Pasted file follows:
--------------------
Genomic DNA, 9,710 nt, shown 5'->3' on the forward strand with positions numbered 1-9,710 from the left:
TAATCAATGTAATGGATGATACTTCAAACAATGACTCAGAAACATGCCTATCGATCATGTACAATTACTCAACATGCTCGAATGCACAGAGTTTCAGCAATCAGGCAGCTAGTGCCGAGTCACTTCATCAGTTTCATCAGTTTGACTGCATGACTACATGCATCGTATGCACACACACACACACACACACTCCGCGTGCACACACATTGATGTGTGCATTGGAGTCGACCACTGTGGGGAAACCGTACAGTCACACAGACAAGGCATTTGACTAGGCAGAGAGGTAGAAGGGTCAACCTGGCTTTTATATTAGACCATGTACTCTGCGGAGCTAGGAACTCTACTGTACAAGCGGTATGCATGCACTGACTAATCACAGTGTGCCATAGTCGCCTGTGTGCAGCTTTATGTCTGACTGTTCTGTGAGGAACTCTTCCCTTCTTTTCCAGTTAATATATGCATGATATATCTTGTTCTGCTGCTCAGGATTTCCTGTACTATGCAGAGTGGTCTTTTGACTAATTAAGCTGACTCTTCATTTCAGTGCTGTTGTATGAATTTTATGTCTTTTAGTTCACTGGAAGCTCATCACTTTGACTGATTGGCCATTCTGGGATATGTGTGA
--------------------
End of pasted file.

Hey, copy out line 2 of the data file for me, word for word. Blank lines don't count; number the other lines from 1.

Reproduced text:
TAATCAATGTAATGGATGATACTTCAAACAATGACTCAGAAACATGCCTATCGATCATGTACAATTACTCAACATGCTCGAATGCACAGAGTTTCAGCAATCAGGCAGCTAGTGCCGAGTCACTTCATCAGTTTCATCAGTTTGACTGCATGACTACATGCATCGTATGCACACACACACACACACACACTCCGCGTGCACACACATTGATGTGTGCATTGGAGTCGACCACTGTGGGGAAACCGTACAGTCACACAGACAAGGCATTTGACTAGGCAGAGAGGTAGAAGGGTCAACCTGGCTTTTATATTAGACCATGTACTCTGCGGAGCTAGGAACTCTACTGTACAAGCGGTATGCATGCACTGACTAATCACAGTGTGCCATAGTCGCCTGTGTGCAGCTTTATGTCTGACTGTTCTGTGAGGAACTCTTCCCTTCTTTTCCAGTTAATATATGCATGATATATCTTGTTCTGCTGCTCAGGATTTCCTGTACTATGCAGAGTGGTCTTTTGACTAATTAAGCTGACTCTTCATTTCAGTGCTGTTGTATGAATTTTATGTCTTTTAGTTCACTGGAAGCTCATCACTTTGACTGATTGGCCATTCTGGGATATGTGTGA